Shabaab has conducted two major attacks on foreign troops inside Somalia today. The first targeted U.S. personnel at a base outside of Mogadishu, while the second hit Italian troops on patrol inside of Mogadishu.
The first claimed attack occurred earlier today at a joint U.S.-Somali base in Baledogle, roughly 70 miles northwest of Mogadishu. According to reports, a suicide car bomb rammed into the base’s gate before detonating.
Following the explosion, an assault team entered the fray. This is a common tactic employed by Shabaab routinely seen in its raids on hotels and government facilities in Mogadishu.
In Shabaab’s statement of responsibility, it claimed killing “over 100” U.S. and Somali troops, though this is likely a stark exaggeration. Locals reported hearing a fierce firefight within the base, however, no casualties have been reported within either U.S. or Somali ranks.
Donald Yamamoto, the U.S. Ambassador to Somalia, confirmed the assault as happening but did not speak to the presence of U.S. troops within the base.
The United States Africa Command (AFRICOM) has also released a statement confirming the incident and the involvement of U.S. troops.
AFRICOM’s original statement reported that the attack was repulsed after U.S. and Somali forces engaged the militants. Two U.S. airstrikes were also launched against the jihadists.
However, AFRICOM has since updated its assessment of the skirmish and now says that only one airstrike was launched. Additionally, one US soldier was “treated per standard concussion protocol.”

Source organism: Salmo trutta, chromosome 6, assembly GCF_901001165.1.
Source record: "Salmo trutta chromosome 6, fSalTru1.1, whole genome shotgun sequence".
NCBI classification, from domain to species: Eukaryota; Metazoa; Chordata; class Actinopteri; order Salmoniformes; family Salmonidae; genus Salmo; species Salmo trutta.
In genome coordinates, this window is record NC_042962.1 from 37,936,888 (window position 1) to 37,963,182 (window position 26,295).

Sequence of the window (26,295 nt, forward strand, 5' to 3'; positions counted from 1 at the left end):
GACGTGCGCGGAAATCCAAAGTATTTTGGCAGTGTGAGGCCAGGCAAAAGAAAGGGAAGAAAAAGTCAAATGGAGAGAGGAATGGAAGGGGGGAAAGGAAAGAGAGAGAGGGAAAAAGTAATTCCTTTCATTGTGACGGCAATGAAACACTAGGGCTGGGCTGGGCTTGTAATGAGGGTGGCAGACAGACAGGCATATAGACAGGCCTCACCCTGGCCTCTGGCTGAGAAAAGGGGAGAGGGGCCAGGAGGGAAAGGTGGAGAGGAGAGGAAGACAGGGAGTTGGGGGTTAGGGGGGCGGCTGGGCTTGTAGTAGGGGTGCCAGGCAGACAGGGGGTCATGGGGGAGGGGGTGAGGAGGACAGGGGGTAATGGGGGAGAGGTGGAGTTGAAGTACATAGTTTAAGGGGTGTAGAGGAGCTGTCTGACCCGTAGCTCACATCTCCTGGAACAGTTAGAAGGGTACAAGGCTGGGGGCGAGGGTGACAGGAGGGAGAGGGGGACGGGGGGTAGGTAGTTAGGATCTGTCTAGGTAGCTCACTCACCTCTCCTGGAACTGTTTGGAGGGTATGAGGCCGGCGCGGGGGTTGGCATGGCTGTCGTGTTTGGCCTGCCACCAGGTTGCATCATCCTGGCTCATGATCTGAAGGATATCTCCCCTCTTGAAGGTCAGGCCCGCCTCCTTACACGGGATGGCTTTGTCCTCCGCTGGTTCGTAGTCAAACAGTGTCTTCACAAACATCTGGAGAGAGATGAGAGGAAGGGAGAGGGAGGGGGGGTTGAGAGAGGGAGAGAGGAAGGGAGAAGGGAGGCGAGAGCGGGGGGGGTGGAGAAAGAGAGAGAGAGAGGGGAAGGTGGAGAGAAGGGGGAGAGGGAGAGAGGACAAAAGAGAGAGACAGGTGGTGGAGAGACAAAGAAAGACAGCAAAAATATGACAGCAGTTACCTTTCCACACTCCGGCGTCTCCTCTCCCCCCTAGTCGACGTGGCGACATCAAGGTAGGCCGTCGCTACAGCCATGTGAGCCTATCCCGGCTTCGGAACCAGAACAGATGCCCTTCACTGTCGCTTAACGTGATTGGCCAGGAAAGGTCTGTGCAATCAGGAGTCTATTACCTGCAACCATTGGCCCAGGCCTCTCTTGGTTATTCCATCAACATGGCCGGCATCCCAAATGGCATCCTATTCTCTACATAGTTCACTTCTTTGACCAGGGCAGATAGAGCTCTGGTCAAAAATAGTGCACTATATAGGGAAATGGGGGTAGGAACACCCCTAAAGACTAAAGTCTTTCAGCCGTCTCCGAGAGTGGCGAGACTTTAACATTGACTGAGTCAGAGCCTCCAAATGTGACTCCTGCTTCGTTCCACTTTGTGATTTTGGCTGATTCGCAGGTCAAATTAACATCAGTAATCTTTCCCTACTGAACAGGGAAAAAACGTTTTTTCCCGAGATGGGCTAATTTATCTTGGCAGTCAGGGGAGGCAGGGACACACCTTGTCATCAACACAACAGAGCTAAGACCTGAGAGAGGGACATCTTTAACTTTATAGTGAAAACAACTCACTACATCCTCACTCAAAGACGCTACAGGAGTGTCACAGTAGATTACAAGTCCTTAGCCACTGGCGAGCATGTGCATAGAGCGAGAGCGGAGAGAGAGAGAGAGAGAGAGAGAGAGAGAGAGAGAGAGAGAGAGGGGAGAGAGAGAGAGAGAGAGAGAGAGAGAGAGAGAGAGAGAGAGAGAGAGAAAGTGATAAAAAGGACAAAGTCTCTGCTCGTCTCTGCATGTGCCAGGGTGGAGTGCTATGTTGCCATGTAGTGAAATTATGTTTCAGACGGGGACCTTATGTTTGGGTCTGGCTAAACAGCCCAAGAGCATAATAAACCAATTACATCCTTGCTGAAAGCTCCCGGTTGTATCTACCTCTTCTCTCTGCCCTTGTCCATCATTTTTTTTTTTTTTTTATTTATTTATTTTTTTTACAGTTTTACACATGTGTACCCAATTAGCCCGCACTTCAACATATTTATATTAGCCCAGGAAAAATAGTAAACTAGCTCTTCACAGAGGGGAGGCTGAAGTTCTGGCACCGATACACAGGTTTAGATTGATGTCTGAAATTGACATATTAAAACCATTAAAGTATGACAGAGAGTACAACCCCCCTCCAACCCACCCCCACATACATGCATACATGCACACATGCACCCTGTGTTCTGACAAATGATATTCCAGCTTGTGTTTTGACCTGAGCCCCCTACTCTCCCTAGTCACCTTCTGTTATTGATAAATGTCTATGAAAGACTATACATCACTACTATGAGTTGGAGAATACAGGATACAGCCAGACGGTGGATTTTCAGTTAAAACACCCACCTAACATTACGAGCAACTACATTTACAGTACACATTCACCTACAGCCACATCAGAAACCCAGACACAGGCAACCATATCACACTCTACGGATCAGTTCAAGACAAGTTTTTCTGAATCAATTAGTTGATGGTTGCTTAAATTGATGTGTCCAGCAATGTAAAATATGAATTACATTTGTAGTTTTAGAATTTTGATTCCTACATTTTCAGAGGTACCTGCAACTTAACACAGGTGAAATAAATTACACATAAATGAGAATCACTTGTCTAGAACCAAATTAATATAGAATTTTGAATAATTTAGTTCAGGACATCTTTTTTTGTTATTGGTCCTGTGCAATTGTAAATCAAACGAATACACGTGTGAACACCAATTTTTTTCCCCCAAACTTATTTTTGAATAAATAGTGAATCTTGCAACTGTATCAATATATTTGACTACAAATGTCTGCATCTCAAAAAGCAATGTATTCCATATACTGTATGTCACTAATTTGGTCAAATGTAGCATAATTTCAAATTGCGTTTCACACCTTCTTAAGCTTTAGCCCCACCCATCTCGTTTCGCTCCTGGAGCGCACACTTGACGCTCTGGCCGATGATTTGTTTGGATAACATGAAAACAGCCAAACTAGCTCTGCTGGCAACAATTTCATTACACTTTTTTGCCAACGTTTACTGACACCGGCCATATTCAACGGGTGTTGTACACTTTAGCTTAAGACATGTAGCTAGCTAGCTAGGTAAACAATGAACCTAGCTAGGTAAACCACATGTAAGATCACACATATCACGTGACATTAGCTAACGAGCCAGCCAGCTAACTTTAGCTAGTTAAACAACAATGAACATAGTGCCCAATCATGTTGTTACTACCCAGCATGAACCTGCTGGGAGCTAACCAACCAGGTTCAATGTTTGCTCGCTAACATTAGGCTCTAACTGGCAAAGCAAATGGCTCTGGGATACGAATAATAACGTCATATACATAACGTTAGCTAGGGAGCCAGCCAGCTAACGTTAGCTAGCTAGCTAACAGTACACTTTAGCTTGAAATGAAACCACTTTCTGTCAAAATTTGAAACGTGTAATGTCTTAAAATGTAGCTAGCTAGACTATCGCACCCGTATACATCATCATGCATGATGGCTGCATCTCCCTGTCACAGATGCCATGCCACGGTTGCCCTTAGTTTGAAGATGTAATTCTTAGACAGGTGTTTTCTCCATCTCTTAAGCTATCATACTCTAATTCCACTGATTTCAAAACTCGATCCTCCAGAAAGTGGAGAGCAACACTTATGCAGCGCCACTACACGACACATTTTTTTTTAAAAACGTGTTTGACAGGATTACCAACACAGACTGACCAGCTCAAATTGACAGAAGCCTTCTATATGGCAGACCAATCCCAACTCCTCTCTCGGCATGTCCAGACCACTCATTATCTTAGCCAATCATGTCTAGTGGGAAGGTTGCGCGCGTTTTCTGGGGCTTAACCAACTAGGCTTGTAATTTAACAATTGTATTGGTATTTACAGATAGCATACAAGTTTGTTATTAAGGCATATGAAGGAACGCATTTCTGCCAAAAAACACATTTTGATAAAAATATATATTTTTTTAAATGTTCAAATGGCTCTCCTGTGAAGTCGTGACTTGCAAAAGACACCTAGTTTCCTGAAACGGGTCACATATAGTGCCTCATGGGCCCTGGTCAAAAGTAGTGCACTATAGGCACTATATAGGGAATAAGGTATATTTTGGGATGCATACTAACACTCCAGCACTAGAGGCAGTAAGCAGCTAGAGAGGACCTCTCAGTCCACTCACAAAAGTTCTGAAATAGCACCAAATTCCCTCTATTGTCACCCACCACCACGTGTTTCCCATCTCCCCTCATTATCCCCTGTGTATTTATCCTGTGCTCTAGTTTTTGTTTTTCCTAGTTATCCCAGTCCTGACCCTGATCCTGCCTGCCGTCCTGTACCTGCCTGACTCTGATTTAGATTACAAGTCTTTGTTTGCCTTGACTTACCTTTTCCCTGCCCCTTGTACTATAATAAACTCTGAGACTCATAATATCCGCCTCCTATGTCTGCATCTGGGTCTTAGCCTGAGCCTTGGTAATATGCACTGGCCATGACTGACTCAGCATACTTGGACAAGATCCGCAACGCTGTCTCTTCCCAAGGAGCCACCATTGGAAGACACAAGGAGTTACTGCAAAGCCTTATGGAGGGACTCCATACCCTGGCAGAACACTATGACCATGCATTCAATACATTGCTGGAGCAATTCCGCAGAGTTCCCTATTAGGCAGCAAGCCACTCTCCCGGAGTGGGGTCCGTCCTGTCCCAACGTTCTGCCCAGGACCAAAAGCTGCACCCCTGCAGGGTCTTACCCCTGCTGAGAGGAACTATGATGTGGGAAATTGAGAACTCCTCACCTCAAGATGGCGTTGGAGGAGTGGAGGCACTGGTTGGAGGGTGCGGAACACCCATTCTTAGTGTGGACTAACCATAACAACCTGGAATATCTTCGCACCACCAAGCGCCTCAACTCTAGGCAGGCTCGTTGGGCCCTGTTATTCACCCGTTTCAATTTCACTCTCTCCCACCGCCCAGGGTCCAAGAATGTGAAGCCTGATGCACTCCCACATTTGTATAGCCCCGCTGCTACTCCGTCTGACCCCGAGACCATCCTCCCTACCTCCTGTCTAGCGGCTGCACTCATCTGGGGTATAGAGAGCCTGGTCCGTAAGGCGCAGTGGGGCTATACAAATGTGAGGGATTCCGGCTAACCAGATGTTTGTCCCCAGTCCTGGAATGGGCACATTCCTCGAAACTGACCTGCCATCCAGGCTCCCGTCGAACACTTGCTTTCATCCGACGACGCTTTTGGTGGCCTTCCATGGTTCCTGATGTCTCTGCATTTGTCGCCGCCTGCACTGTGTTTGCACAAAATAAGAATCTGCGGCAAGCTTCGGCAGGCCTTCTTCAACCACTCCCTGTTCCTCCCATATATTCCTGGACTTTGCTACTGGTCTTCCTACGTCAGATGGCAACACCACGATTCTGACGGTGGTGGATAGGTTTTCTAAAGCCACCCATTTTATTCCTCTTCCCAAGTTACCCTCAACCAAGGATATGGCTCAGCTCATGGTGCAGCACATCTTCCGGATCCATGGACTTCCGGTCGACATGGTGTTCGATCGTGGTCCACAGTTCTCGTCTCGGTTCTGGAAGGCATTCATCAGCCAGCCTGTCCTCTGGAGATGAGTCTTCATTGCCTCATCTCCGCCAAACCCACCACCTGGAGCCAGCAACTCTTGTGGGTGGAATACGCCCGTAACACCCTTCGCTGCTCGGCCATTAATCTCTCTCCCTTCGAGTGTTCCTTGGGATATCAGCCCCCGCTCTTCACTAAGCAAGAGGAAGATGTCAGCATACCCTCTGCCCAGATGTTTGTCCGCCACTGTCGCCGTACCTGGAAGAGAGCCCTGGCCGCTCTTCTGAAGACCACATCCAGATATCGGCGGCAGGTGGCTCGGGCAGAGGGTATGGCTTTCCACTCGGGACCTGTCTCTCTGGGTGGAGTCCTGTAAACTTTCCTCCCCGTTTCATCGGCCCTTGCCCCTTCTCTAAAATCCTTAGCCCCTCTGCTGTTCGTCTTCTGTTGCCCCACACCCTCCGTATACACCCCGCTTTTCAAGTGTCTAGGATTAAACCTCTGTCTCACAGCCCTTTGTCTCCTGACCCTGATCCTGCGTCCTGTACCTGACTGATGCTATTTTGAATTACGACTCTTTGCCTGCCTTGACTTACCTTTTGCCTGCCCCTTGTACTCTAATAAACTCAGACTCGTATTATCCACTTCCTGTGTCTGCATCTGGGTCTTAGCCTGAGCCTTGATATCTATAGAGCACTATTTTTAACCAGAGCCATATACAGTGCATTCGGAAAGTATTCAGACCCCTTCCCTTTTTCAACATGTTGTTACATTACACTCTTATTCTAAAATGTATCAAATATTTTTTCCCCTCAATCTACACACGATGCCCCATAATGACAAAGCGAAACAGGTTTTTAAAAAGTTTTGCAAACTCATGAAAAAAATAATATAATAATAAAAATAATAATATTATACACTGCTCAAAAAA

The second attack today occurred shortly thereafter inside the Somali capital. As Italian troops, which are active in Somalia as part of the European Union Training Mission (EUTM) to the country, were struck by a car bomb as they drove near the unit’s base.
Shabaab quickly claimed the bombing on its Telegram page, saying it “killed and wounded many.” However, the EUTM, while confirming the blast took place, reported that no one was injured.
While the Baledogle base houses American special forces, the U.S. has tried to obfuscate its role inside Somalia even as its military activity expands.
This is also not the first time U.S. troops have been targeted by Shabaab in Somalia. Last year, one U.S. Special Forces soldier was killed in combat with Shabaab while a Navy SEAL was also killed in combat in 2017.
The joint U.S.-Somali-Kenyan base in Bar Sanguuni has been repeatedly targeted by Shabaab. Following the death of the U.S. Special Forces soldier last year, the facility was targeted one day later with a suicide truck bomb.
Shabaab attacked the same base again in July 2018, claiming its forces were able to briefly take it over. Subsequent photos released by the group appeared to confirm this claim.
Italian troops have also been hit by Shabaab in the past. In Oct. 2018, the al Qaeda branch claimed a suicide bombing on another convoy of Italian troops inside Mogadishu. Two civilians were killed in that blast.
Shabaab has remained a persistent threat to the Somali government and neighboring countries despite efforts by both the African Union and the U.S. to defeat it over the past decade. It also retains the ability to strike in more heavily fortified areas of Mogadishu.
Over the past several years, the group has launched attacks that have killed hundreds of African Union forces from Uganda, Burundi, Kenya, and Ethiopia. These Shabaab assaults have forced African Union troops to withdraw from several cities and towns in southern Somalia. European Union troops have also been targeted by the group.
Article updated to reflect new information reported by AFRICOM.
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